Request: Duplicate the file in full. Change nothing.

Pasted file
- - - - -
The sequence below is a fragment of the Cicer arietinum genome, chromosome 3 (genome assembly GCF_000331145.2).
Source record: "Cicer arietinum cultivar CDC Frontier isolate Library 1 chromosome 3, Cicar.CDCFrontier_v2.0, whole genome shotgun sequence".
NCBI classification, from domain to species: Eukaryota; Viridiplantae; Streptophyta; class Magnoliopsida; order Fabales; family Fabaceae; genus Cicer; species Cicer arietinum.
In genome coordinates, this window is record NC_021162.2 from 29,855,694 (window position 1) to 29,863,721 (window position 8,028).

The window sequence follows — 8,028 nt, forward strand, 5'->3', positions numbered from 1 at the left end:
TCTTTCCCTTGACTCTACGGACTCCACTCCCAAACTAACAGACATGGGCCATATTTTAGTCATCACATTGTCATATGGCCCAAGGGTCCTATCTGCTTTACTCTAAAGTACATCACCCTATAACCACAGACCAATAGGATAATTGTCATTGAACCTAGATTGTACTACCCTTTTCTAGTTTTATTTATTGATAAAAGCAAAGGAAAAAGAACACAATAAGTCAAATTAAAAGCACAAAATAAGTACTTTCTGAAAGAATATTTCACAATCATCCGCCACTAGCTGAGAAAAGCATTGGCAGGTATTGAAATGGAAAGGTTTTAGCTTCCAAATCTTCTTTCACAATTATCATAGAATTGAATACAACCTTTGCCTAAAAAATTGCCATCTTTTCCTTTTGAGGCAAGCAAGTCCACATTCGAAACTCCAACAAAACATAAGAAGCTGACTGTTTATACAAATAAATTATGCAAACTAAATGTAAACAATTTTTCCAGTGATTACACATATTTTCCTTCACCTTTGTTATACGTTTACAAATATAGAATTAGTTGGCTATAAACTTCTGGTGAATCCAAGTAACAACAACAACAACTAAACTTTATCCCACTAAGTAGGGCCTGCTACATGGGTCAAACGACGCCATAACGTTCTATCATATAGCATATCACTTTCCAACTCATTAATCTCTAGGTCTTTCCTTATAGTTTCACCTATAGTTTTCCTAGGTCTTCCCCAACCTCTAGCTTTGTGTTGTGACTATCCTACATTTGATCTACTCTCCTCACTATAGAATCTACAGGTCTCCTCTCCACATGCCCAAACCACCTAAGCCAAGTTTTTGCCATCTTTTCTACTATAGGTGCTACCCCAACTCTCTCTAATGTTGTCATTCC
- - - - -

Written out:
The sequence below is a fragment of the Cicer arietinum genome, chromosome 3 (genome assembly GCF_000331145.2).
Source record: "Cicer arietinum cultivar CDC Frontier isolate Library 1 chromosome 3, Cicar.CDCFrontier_v2.0, whole genome shotgun sequence".
NCBI classification, from domain to species: Eukaryota; Viridiplantae; Streptophyta; class Magnoliopsida; order Fabales; family Fabaceae; genus Cicer; species Cicer arietinum.
In genome coordinates, this window is record NC_021162.2 from 29,855,694 (window position 1) to 29,863,721 (window position 8,028).

The window sequence follows — 8,028 nt, forward strand, 5'->3', positions numbered from 1 at the left end:
TCTTTCCCTTGACTCTACGGACTCCACTCCCAAACTAACAGACATGGGCCATATTTTAGTCATCACATTGTCATATGGCCCAAGGGTCCTATCTGCTTTACTCTAAAGTACATCACCCTATAACCACAGACCAATAGGATAATTGTCATTGAACCTAGATTGTACTACCCTTTTCTAGTTTTATTTATTGATAAAAGCAAAGGAAAAAGAACACAATAAGTCAAATTAAAAGCACAAAATAAGTACTTTCTGAAAGAATATTTCACAATCATCCGCCACTAGCTGAGAAAAGCATTGGCAGGTATTGAAATGGAAAGGTTTTAGCTTCCAAATCTTCTTTCACAATTATCATAGAATTGAATACAACCTTTGCCTAAAAAATTGCCATCTTTTCCTTTTGAGGCAAGCAAGTCCACATTCGAAACTCCAACAAAACATAAGAAGCTGACTGTTTATACAAATAAATTATGCAAACTAAATGTAAACAATTTTTCCAGTGATTACACATATTTTCCTTCACCTTTGTTATACGTTTACAAATATAGAATTAGTTGGCTATAAACTTCTGGTGAATCCAAGTAACAACAACAACAACTAAACTTTATCCCACTAAGTAGGGCCTGCTACATGGGTCAAACGACGCCATAACGTTCTATCATATAGCATATCACTTTCCAACTCATTAATCTCTAGGTCTTTCCTTATAGTTTCACCTATAGTTTTCCTAGGTCTTCCCCAACCTCTAGCTTTGTGTTGTGACTATCCTACATTTGATCTACTCTCCTCACTATAGAATCTACAGGTCTCCTCTCCACATGCCCAAACCACCTAAGCCAAGTTTTTGCCATCTTTTCTACTATAGGTGCTACCCCAACTCTCTCTAATGTTGTCATTCC